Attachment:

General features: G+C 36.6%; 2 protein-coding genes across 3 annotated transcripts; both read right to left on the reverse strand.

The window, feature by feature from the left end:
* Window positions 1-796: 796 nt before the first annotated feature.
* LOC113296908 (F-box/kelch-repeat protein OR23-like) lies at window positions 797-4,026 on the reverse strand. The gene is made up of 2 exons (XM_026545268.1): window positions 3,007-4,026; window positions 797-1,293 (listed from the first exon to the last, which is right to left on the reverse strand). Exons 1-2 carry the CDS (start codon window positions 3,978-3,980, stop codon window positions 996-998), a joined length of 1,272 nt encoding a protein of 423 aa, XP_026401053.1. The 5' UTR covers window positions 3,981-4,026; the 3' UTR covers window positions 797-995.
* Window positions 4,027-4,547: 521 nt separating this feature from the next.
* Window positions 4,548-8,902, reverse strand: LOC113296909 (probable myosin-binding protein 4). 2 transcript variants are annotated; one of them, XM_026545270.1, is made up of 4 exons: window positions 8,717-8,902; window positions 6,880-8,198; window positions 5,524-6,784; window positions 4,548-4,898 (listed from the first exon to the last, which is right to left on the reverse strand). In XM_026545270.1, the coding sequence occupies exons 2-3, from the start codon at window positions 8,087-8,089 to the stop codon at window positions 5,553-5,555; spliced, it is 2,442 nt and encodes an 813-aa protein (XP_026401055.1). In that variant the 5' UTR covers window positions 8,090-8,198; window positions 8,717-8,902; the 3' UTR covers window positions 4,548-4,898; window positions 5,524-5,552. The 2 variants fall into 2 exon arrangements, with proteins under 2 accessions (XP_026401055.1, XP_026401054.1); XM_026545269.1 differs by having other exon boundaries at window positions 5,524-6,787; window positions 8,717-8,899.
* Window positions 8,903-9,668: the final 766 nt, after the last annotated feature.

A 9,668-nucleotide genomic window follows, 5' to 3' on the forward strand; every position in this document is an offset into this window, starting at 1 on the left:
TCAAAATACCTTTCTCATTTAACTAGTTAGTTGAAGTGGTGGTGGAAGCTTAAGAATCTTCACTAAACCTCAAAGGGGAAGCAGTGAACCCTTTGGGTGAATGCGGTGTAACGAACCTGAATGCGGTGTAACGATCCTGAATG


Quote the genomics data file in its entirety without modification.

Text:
General features: G+C 36.6%; 2 protein-coding genes across 3 annotated transcripts; both read right to left on the reverse strand.

The window, feature by feature from the left end:
* Window positions 1-796: 796 nt before the first annotated feature.
* LOC113296908 (F-box/kelch-repeat protein OR23-like) lies at window positions 797-4,026 on the reverse strand. The gene is made up of 2 exons (XM_026545268.1): window positions 3,007-4,026; window positions 797-1,293 (listed from the first exon to the last, which is right to left on the reverse strand). Exons 1-2 carry the CDS (start codon window positions 3,978-3,980, stop codon window positions 996-998), a joined length of 1,272 nt encoding a protein of 423 aa, XP_026401053.1. The 5' UTR covers window positions 3,981-4,026; the 3' UTR covers window positions 797-995.
* Window positions 4,027-4,547: 521 nt separating this feature from the next.
* Window positions 4,548-8,902, reverse strand: LOC113296909 (probable myosin-binding protein 4). 2 transcript variants are annotated; one of them, XM_026545270.1, is made up of 4 exons: window positions 8,717-8,902; window positions 6,880-8,198; window positions 5,524-6,784; window positions 4,548-4,898 (listed from the first exon to the last, which is right to left on the reverse strand). In XM_026545270.1, the coding sequence occupies exons 2-3, from the start codon at window positions 8,087-8,089 to the stop codon at window positions 5,553-5,555; spliced, it is 2,442 nt and encodes an 813-aa protein (XP_026401055.1). In that variant the 5' UTR covers window positions 8,090-8,198; window positions 8,717-8,902; the 3' UTR covers window positions 4,548-4,898; window positions 5,524-5,552. The 2 variants fall into 2 exon arrangements, with proteins under 2 accessions (XP_026401055.1, XP_026401054.1); XM_026545269.1 differs by having other exon boundaries at window positions 5,524-6,787; window positions 8,717-8,899.
* Window positions 8,903-9,668: the final 766 nt, after the last annotated feature.

A 9,668-nucleotide genomic window follows, 5' to 3' on the forward strand; every position in this document is an offset into this window, starting at 1 on the left:
TCAAAATACCTTTCTCATTTAACTAGTTAGTTGAAGTGGTGGTGGAAGCTTAAGAATCTTCACTAAACCTCAAAGGGGAAGCAGTGAACCCTTTGGGTGAATGCGGTGTAACGAACCTGAATGCGGTGTAACGATCCTGAATG